Friday, May 27, 2011
Wednesday, May 25, 2011
Tuesday, May 24, 2011
Friday, May 20, 2011
“What’s happening is secularism and devout religion is growing together. And what’s going away is the kind of mushy middle, where people are just part of the synagogue, the mosque or the church because it’s expected,” said Keller. “So what’s actually happening is polarization.But not only is
These are the words of Tim Keller, pastor of Redeemer Presbyterian in NYC (read full article here.) He believes that the person who grew up going to church because it was expected or the cultural norm, is no longer the person going to church. He's claiming that most of those persons are either walking away from the church or they're going to church as a more committed and active follower of Christ.
I'm trying to lay his comments next to a Barna report that shares six megathemes/patterns seen in American Christianity these days. As I read that report and also reflect on Keller's words, these are my thoughts:
I see polarizing happening, but I think a lot of the polarizing is tied up with politics.
And I believe the mushy middle is still very mushy. Barna's report includes "the finding that few adults believe that their faith is meant to be the focal point of their life or to be integrated into every aspect of their existence. Further, a growing majority believe the Holy Spirit is a symbol of God's presence or power, but not a living entity." I would say this is true...which means there's quite a lot of mushy middle.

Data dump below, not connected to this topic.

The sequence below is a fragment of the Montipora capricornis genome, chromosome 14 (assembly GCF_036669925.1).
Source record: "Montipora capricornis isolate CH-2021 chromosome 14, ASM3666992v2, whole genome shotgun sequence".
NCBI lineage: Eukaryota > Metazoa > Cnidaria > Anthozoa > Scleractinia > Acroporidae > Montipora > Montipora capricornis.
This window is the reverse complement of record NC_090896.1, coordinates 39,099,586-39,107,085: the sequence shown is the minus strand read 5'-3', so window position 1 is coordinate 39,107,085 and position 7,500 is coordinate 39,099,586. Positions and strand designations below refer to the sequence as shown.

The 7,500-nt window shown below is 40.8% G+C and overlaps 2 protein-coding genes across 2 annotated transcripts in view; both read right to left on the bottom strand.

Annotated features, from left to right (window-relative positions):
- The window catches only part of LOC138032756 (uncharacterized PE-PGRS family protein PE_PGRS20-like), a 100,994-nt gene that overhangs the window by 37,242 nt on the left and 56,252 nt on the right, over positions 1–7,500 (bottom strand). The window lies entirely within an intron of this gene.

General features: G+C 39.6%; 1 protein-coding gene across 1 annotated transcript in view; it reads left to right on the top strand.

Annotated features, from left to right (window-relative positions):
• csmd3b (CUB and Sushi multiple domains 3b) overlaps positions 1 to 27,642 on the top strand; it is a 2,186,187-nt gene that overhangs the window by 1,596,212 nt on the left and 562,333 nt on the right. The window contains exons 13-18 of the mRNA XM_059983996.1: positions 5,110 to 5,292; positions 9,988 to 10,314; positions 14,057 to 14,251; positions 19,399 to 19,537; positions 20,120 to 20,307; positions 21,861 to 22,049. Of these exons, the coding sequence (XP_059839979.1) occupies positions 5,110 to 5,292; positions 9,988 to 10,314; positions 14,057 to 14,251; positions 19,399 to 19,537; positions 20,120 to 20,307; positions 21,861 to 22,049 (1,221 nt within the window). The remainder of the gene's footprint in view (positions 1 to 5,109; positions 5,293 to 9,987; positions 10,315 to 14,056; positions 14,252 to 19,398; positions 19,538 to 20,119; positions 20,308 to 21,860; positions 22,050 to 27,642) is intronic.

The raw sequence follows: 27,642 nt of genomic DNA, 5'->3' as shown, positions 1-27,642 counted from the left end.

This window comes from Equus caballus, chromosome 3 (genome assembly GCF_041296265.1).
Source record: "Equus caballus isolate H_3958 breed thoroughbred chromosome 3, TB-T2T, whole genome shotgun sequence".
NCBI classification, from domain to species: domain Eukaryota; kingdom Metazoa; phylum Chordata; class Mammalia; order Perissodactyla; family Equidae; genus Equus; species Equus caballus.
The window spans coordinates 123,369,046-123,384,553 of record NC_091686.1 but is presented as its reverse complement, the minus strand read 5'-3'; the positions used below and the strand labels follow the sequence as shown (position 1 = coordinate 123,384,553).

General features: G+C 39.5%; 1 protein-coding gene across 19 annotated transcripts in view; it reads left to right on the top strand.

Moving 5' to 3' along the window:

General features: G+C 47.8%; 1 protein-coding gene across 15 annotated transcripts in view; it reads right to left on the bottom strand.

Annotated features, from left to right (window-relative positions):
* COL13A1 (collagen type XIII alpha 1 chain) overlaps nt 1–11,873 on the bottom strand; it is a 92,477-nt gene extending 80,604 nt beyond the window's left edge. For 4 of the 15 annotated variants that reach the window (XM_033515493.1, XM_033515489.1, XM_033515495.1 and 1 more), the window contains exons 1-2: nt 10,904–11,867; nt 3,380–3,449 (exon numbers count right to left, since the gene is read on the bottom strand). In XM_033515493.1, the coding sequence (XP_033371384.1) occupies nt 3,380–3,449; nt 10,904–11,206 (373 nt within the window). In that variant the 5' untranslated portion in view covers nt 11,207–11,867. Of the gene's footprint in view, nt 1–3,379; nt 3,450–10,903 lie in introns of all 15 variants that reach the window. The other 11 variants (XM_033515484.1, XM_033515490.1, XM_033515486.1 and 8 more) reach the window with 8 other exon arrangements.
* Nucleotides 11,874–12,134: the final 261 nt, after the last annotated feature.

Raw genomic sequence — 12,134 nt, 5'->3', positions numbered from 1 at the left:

I think we need a new model. I don't want to be a part of any of those groups. Not those who are walking away, disgusted by what they see Christians to represent. Not those who are polarized in a nationalist-type of Christianity, nor do I want to be lukewarm or mushy.
Perhaps the new model is Jesus. Looking to him, I see a leader whose life reflected the kingdom he represented. He could speak words of challenge, be clear about truth, but at the same time his love and grace for people were over the top. He was all about high expectation, high grace.
Just as churches have become associated over the years to be either "evangelical" or "social justice" (and now we're trying to put proclamation and demonstration back together where they belong), I also think Christians have become either too high expectation without grace (causing a superiority and judgmentalism that has been damaging), or we've become too high grace without clear expectation (causing a mushiness with little transformation). Radical living and loving...I think that's what Jesus would ask of us these days.